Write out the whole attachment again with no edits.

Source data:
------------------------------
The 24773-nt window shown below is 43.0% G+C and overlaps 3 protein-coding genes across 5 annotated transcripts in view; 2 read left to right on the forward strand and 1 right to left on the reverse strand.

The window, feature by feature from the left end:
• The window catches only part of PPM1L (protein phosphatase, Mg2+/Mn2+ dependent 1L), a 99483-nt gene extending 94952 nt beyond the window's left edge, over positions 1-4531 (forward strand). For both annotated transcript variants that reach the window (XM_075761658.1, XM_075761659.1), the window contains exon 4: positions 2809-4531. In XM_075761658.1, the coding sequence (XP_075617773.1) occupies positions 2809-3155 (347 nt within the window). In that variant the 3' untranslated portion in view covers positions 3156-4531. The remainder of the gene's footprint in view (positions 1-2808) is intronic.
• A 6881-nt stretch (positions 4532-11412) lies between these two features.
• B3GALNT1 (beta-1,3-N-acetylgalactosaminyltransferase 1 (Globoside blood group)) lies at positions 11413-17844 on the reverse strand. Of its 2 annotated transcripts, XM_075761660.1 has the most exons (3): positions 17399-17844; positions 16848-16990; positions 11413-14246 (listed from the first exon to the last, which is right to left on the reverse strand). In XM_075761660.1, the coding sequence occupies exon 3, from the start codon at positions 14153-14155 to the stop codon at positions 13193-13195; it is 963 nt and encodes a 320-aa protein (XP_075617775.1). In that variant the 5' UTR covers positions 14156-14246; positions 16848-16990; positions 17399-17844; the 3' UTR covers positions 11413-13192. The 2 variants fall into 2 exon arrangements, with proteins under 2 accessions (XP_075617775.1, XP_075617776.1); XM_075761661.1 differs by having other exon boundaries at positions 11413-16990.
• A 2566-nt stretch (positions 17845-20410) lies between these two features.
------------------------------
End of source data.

The 24773-nt window shown below is 43.0% G+C and overlaps 3 protein-coding genes across 5 annotated transcripts in view; 2 read left to right on the forward strand and 1 right to left on the reverse strand.

The window, feature by feature from the left end:
• The window catches only part of PPM1L (protein phosphatase, Mg2+/Mn2+ dependent 1L), a 99483-nt gene extending 94952 nt beyond the window's left edge, over positions 1-4531 (forward strand). For both annotated transcript variants that reach the window (XM_075761658.1, XM_075761659.1), the window contains exon 4: positions 2809-4531. In XM_075761658.1, the coding sequence (XP_075617773.1) occupies positions 2809-3155 (347 nt within the window). In that variant the 3' untranslated portion in view covers positions 3156-4531. The remainder of the gene's footprint in view (positions 1-2808) is intronic.
• A 6881-nt stretch (positions 4532-11412) lies between these two features.
• B3GALNT1 (beta-1,3-N-acetylgalactosaminyltransferase 1 (Globoside blood group)) lies at positions 11413-17844 on the reverse strand. Of its 2 annotated transcripts, XM_075761660.1 has the most exons (3): positions 17399-17844; positions 16848-16990; positions 11413-14246 (listed from the first exon to the last, which is right to left on the reverse strand). In XM_075761660.1, the coding sequence occupies exon 3, from the start codon at positions 14153-14155 to the stop codon at positions 13193-13195; it is 963 nt and encodes a 320-aa protein (XP_075617775.1). In that variant the 5' UTR covers positions 14156-14246; positions 16848-16990; positions 17399-17844; the 3' UTR covers positions 11413-13192. The 2 variants fall into 2 exon arrangements, with proteins under 2 accessions (XP_075617775.1, XP_075617776.1); XM_075761661.1 differs by having other exon boundaries at positions 11413-16990.
• A 2566-nt stretch (positions 17845-20410) lies between these two features.